19. 19. WHO MAY ACCEPT A BILL OF EXCHANGE? • the drawee of the bill • and accepted for honour • legal representatives of the drawee • official receiver 19
  20. 20. WHEN AND WHERE TO PRESENT THE BILL OF EXCHANGE FOR ACCEPTANCE? • time of presentation of the bill of exchange for acceptance • place a presentation of the bill of exchange for acceptance • when the presentation for acceptance gets automatically excused 20
  21. 21. MODE OF ACCEPTANCE OF A TIME BILL • signature of the drawee • Writing of the word accepted is not necessary 21
  22. 22. TYPES OF ACCEPTANCE OF A TIME BILL • general acceptance • qualified acceptance 22
  23. 23. TYPES OF QUALIFIED ACCEPTANCE OF A TIME BILL • conditional declaring of the payment • undertakes to make the payment 23
  24. 24. WHOM, WHEN AND WHERE TO PRESENT THE BILL OF EXCHANGE FOR PAYMENT? • whom to present the bill of exchange for payment? • time of presentation of the bill of exchange for payment • please a presentation of the bill of exchange for payment • when presentation for payment may become unnecessary 24
  25. 25. DISHONOUR OF A BILL OF EXCHANGE • By non acceptance • Non repayment • Dishonour by non payment • Effect of dishonour • Notice of dishonour • Where not is of dishonour is deemed and necessary 25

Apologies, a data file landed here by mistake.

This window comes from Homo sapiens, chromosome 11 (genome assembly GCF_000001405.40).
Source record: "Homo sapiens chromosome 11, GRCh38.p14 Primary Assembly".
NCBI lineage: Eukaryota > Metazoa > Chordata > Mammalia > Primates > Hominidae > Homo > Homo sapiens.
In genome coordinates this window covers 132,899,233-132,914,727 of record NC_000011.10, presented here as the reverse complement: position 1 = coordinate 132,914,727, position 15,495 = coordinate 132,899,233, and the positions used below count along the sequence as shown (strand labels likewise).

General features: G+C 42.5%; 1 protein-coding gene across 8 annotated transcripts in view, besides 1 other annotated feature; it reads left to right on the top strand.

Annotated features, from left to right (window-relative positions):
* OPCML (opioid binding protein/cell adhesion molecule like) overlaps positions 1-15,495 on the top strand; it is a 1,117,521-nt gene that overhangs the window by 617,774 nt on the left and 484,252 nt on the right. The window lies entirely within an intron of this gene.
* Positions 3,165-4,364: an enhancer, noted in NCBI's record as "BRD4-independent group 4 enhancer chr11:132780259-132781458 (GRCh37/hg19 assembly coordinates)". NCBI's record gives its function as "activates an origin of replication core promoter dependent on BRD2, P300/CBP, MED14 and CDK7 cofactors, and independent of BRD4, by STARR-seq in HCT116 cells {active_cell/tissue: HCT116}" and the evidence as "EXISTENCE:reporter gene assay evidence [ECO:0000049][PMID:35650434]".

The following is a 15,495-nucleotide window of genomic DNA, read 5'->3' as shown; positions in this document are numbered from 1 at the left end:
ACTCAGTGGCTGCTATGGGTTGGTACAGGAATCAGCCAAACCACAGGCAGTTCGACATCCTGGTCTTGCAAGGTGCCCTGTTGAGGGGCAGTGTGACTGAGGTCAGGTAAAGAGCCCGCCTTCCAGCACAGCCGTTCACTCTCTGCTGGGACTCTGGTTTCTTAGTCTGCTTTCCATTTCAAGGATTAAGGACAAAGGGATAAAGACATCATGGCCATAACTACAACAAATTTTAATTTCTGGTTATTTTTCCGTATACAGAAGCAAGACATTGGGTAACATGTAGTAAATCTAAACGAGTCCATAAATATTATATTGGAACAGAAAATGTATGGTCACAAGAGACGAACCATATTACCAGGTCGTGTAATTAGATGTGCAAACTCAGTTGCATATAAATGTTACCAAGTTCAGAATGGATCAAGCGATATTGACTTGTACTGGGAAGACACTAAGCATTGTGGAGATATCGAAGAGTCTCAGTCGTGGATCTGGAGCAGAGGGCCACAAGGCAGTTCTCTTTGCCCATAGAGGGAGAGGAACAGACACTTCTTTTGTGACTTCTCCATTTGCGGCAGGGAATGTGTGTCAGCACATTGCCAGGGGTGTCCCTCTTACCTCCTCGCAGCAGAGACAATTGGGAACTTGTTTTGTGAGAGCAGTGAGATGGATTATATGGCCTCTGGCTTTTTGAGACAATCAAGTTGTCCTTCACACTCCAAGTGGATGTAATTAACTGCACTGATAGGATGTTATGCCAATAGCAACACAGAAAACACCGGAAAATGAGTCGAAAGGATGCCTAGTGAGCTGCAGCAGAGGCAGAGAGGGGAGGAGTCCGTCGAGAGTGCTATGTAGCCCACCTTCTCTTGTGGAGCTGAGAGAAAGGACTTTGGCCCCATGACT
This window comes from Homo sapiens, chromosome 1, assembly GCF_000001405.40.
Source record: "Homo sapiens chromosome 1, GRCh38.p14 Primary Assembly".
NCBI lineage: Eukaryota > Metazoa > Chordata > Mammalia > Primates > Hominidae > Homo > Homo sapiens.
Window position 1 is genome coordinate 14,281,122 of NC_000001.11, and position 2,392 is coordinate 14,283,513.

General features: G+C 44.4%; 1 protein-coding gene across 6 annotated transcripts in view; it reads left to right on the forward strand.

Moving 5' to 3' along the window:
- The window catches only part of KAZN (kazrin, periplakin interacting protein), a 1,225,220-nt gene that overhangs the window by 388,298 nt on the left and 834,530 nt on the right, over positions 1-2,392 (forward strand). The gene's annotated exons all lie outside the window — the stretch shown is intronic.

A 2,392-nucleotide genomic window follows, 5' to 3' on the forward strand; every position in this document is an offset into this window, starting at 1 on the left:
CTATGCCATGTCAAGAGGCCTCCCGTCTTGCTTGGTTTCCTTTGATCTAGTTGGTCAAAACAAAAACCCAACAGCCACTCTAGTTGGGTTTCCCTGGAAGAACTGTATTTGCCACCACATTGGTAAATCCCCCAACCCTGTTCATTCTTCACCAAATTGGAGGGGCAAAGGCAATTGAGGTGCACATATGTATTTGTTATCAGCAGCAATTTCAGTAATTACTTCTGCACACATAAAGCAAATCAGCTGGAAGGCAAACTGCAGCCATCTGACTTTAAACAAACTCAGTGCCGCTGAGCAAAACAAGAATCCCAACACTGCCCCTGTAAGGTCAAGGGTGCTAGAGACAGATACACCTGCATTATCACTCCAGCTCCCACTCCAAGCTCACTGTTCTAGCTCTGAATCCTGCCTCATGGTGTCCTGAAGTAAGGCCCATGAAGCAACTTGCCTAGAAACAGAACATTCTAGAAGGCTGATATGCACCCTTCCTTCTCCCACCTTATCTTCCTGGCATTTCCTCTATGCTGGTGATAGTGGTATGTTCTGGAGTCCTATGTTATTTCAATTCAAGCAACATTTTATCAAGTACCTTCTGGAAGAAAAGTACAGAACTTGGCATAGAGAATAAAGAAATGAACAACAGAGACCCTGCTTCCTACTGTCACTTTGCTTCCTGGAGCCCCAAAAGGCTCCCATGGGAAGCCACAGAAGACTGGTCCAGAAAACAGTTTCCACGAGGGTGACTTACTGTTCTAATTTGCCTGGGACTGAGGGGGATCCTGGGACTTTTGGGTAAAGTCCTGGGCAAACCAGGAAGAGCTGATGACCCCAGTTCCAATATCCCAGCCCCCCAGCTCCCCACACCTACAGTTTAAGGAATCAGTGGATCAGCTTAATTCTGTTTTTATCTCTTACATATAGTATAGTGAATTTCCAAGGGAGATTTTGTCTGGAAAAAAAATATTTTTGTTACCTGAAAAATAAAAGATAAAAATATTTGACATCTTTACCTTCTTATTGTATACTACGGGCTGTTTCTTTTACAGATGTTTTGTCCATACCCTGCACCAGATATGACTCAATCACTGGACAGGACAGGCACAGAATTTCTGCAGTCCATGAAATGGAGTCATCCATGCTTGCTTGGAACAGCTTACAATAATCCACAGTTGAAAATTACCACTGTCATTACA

26. 26. NOTING AND PROTESTING FOR DISHONOUR • Noting for dishonour • Protesting for dishonor • Difference between noting and protesting 26
  27. 27. DISCHARGE OF NEGOTIABLE INSTRUMENTS • discharge of instruments • discharge of one or more of the parties from their liabilities all the instruments 27
  28. 28. DISCHARGE OF ONE OR MORE OF THE PARTIES FROM THEIR LIABILITIES ALL THE INSTRUMENTS • by cancellation • by release • by payments • by allowing the drawee more than 48 hours to accept • by taking qualified acceptance of the bill of exchange • by not giving notice of dishonour of the bill of exchange • By non presentation for acceptance of a bill of exchange • by undue delay in presentation of a cheque 28
  29. 29. CHEQUE • A bill of exchange drawn on a specified banker and not expressed to be payable otherwise than on demand 29
  30. 30. SALIENT FEATURES OFA CHEQUE • bill of exchange • drawn on a specified banker • made payable to the bearer 30
  31. 31. DISTINGUISH FEATURES OF BILL OF EXCHANGE AND CHEQUE • three parties involved, drawee, the drawer and the payee • it contains an unconditional order; it also contains an unconditional order • made payable on demand • drawn on any person; drawn on Bank only • drawn on any format; drawn on the cheque from the specific cheque book. 31
  32. 32. REQUISITES OFA CHEQUE • an instrument • in writing • Order • parties of the cheque • signed by the maker • certain sum of money • certain person • payable on demand only amount payable must be return both in words and figures • check must be dated. 32